Her uncle, Doeke Bouma, showed deep concern for her spiritual welfare and often visited her. When he came to see her she was told by her employer that she could visit with him, but had to keep on ironing. On Sunday she prepared the whole family for church. They then stepped into the coach while she hurried to get dressed and run to church. They sat in the rented seats. She often had to stand throughout the service.
At first my mother worked only for room and board, but as she grew older she received wages which she frugally saved for the day when she could get away to America.
At about the age of twenty she did manage to get to America even though it meant that she had to travel third class in the bottom of the ship. When they arrived at the port of Hoboken, New Jersey she had to be deloused along with the others. She never cared to go back to the Netherlands, not even for a visit, for as she said, “I never experienced anything there but poverty.”
She stayed first at her sister Lizzie Goeman, who lived in a house along Chicago Drive, between Zeeland and Hudsonville in Michigan near 62nd Street. She quickly began looking for work. She needed to support herself, but also wanted to save money so that she could get her parents and her other full sister to move to America.
Here we see the amazing hand of providence. My father, who as I mentioned had moved to America with his wife and daughters, had then settled in Grand Rapids to set up his painting and decorating business. The Hankos had not been in this country for long when Jeltje died, shortly after the birth of their third daughter. Father needed someone to take care of the house and children, so he hired Jantje, my mother, as a housekeeper.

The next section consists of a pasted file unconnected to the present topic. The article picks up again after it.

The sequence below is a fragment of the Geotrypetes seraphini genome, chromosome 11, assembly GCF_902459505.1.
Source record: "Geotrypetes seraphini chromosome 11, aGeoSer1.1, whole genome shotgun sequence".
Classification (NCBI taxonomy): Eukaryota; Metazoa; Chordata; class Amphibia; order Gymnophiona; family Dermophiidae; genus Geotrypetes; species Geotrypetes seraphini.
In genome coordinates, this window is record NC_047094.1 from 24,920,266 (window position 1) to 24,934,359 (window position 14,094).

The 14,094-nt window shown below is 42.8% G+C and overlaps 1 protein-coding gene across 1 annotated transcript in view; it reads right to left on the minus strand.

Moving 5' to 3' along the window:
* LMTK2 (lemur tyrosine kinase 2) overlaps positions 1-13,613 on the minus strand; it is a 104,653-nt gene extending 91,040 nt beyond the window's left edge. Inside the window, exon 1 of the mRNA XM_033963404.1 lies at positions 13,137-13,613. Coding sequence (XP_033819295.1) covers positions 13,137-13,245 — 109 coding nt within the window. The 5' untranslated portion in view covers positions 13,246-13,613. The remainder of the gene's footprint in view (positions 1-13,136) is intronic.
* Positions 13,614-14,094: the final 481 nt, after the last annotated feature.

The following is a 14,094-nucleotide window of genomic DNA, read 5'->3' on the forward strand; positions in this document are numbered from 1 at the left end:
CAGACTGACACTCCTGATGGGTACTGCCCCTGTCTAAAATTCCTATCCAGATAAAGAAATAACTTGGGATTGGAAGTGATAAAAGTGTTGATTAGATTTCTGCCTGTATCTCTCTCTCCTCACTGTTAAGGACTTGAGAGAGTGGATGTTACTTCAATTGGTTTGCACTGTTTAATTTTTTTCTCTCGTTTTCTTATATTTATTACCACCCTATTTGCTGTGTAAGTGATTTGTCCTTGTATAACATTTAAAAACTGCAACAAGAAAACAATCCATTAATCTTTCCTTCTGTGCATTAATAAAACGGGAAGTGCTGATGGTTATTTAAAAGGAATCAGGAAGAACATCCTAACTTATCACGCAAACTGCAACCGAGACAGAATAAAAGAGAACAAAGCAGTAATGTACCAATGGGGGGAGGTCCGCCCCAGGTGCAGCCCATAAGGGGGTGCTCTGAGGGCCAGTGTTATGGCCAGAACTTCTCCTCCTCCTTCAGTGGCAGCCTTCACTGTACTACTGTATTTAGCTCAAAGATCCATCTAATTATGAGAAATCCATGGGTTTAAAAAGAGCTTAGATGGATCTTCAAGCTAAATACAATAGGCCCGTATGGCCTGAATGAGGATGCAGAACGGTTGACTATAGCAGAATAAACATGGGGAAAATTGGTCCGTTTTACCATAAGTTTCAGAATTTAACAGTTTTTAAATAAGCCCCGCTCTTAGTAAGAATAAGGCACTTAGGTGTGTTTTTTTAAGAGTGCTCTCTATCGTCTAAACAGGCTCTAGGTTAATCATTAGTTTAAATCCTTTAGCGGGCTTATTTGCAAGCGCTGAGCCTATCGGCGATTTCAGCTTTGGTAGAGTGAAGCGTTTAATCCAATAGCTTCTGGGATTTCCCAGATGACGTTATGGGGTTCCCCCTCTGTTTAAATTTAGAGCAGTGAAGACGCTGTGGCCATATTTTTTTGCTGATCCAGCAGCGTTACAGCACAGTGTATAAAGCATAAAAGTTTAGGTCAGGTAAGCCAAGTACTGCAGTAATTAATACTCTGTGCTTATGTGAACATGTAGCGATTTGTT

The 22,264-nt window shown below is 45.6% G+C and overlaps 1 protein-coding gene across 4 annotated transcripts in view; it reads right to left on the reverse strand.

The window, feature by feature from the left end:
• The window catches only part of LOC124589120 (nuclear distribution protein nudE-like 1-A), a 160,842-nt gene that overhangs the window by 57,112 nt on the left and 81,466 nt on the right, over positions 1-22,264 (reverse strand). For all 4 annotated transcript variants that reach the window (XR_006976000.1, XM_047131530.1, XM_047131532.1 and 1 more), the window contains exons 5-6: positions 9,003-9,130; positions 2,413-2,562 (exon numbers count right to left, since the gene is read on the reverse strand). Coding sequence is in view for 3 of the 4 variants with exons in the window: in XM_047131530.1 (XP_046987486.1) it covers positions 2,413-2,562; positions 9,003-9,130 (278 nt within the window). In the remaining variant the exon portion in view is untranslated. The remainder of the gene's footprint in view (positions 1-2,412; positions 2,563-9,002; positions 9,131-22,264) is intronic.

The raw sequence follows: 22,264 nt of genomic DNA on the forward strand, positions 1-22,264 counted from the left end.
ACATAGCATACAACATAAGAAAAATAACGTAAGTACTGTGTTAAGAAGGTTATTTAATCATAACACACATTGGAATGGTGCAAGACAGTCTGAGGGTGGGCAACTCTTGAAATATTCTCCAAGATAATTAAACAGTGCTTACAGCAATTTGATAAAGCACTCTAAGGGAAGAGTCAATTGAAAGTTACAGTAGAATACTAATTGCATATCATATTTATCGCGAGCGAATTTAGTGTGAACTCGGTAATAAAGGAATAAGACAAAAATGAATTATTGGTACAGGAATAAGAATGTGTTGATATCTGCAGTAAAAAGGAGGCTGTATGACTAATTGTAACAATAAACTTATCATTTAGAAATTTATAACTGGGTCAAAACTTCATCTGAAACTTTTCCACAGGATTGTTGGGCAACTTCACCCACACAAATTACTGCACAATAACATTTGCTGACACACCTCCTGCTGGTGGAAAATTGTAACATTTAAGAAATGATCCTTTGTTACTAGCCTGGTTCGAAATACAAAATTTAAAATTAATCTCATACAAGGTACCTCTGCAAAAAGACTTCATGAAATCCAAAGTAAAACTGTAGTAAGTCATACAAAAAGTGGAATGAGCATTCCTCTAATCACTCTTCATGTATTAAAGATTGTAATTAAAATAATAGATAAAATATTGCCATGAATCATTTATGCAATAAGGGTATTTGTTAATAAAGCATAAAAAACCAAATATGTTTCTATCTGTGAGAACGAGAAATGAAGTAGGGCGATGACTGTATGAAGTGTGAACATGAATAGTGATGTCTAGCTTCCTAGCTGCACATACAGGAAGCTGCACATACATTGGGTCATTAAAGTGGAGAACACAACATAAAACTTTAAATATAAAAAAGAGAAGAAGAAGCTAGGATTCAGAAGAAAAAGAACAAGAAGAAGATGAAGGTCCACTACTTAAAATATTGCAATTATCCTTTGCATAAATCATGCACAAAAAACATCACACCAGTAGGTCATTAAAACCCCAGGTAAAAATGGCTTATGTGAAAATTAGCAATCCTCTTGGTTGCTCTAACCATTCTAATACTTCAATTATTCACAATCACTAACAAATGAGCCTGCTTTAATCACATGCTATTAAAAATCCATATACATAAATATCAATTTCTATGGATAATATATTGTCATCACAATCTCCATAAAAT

Jantje soon became attached to the three Hanko girls, Jennie, Maggie and Henrietta so that after a year or two, and at least one rejection, Herman convinced her to marry him. Rev. Svensma, minister in Eastern Ave. Christian Reformed Church, married them. Being a Friesian himself, he told my mother that in her case it was too bad that she had to give up her maiden name to take on a German name!2
Fred, Sena, Lucy, Corrie and I were born to this union within the next nine years. Meanwhile, the Cleveland Panic had struck.3 My parents lost their home and were forced to move elsewhere. Because of bad economic times and the lapse in the home decorating business, Father had to work at cutting ice on Reed’s Lake, near present day Calvin College, for a dollar per day. This ice was then stored in shacks to be sold for use in the preservation of food. Mother took in weekly washings to supplement the family’s income.
It was not strange for us to have outsiders in the home with us. My Dad often referred to our home as always having the welcome sign out. In fact, a young man stayed with us for a number of years prior to and after I was born. He was a gloomy fellow whose gloom deepened whenever he failed at business or love. Eventually, he did marry and move out of our home. Another regular visitor was my aunt Lucy who had eleven operations and each time recuperated in our home.